As the Sacramento area continues to embrace craft beer, you’re going to see more and more tap handles at bars, restaurants and beer-specific pubs.
Coyote Tap House has 72 beers on draft (or draught), LowBrau has 14, Final Gravity in Roseville has 24, University of Beer in Davis has 60 and, when it opens its new location in Sacramento at 16th and O streets in the coming months, it will sport 90 handles. Oh, then there’s Yard House in Roseville with a whopping 127 draft beers.
All those selections can either be a great thing, a confusing thing or, if the lines that run the beer from the keg to the handle are not properly maintained, a downright funky thing.
While this column is not out to indict any particular places – and the above businesses are listed solely as an example of the explosion in this realm – beer aficionados know that not all taps are created equal.
Some bar managers emphasize cleaning and maintenance of the lines, while others may not bother to do it consistently. Flushing the lines with the proper caustic solution and an electric pump for 15 minutes every two weeks (at a minimum) can be tedious. And really, who’s going to notice, right?
We wondered what happens to beer served through lines that don’t get cleaned. Who better to ask than Annie Johnson, the reigning National Home Brewer of the Year, a certified beer judge and a bona fide beer-imbibing bon vivant?
“You absolutely have to clean the lines,” she said. “If you don’t, that beer just sits in the line and it gets old. If the lines are not clean, the beer could taste metallic, kind of tinny or a bloody flavor. Sometimes it will smell musty or butterscotchy because beer is sitting around in lines so long.”
At places with tons of beer options, there are going to be favorites, and there are going to be beers that linger. That’s not necessarily good.
“We have 30 handles and that is more than enough,” said Archie, noting that eight lines are reserved for sour beers, or lambics.
Referring to beer lines that might go weeks without cleaning, Archie said, “It’s nasty. They just sit and fester and create this nastiness. Yeast and sugars sit there and work together. That’s how you get off flavors.”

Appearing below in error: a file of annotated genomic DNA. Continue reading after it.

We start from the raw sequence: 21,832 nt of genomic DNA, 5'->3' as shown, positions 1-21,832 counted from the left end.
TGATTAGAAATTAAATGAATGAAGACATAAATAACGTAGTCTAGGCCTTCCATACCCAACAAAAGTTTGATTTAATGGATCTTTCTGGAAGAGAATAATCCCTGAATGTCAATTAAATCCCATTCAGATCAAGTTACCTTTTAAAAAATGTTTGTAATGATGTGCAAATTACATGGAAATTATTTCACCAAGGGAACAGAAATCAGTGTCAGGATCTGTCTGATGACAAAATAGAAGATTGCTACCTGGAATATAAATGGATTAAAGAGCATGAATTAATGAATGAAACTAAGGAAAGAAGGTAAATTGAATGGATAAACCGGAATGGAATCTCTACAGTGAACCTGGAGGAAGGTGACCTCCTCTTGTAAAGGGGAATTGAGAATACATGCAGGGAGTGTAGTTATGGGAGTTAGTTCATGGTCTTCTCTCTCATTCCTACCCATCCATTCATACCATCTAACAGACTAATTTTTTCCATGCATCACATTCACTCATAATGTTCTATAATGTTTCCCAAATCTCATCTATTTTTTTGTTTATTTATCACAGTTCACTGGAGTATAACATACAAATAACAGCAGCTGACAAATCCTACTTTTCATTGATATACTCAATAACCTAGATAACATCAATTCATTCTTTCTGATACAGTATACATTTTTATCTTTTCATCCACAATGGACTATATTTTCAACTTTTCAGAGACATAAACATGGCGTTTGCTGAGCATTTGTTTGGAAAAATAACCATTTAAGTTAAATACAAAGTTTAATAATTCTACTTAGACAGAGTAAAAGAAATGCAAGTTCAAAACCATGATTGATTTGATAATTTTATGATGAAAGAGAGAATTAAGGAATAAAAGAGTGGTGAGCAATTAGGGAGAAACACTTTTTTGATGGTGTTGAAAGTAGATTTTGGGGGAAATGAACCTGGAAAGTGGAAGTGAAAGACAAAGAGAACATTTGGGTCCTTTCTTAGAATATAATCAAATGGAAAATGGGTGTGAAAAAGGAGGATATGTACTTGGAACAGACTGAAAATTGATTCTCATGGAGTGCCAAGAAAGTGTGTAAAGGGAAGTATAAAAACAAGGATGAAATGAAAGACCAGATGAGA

The Brewers Association, a national craft beer trade group, sets standards for maintaining tap lines. The group has a fact sheet on the subject along with a detailed rundown of procedures in its “Draught Beer Quality Manuel.”
The fact sheet notes in part, “Within days of installing a new draught system, deposits begin to build up on the beer contact surfaces. Without proper cleaning, these deposits soon affect beer flavor and undermine the system’s ability to pour quality beer.”
“It’s just a matter of prioritizing,” said Natalie Cilurzo, co-owner of Russian River Brewing in Santa Rosa (best known for its double IPA, Pliny the Elder, and cult favorite Pliny the Younger). “If you’re going to say you’re a multitap beer bar, your No. 1 priority is serving quality beer. If that’s your focus, you’re going to want to make line cleaning a priority.”
Bars and restaurants can either do the task themselves or hire companies that specialize in this service. For the consumer, pay attention to the flavors of your beer and feel free to ask about the bar’s maintenance procedures. If you get a deer-in-the-headlights response, maybe your watering hole is too funky for its own good.
In a Beer Run several months back, we mentioned the screaming deal Track Seven Brewing was offering for its Growler Club. For $399, you could refill your 64-ounce growler twice a week for the entire year. There was also a more ambitious $799 and five refills a week offering. It’s a great way for a young brewery to get plenty of capital up front. It’s also a great way for a small brewery to run dry.
So maybe we should have whispered it only to serious beer folks. In November, people descended upon Track Seven in hoards. Not all of them seem to be the kind of beer geeks Track Seven was targeting. Turns out, some people just like a good deal and aren’t really embracing other elements of craft beer – like chilling out. The popularity has prompted the brewery’s owners to reconsider the program for next year. Already there have been restrictions on special or limited release beers.
“All of our beers that we only make in seven-barrel increments, we’ve only been offering one fill on those beers. Otherwise the general public wouldn’t get any beer,” said co-owner/brewmaster Ryan Graham.
Time to rethink it?
“We’ll see how it works out between now and the end of the year,” Graham said. “Like anything, if you do too much of it, you wind up diluting it and you get the kind of people you didn’t really intend. Once things stop being about the beer, it’s time to do something else.”
Knee Deep Brewing in Auburn has a much more flexible deal. For $215, you get a full growler plus 12 refills. If you already have a growler, you get 13 refills. Unlike Track 7, which opened its growler membership for a specific time in November, Knee Deep’s card is available any time for any beer.
“They get whatever beer they want and can use up the card as soon as they want,” said Jerry Moore, chief executive officer of Knee Deep.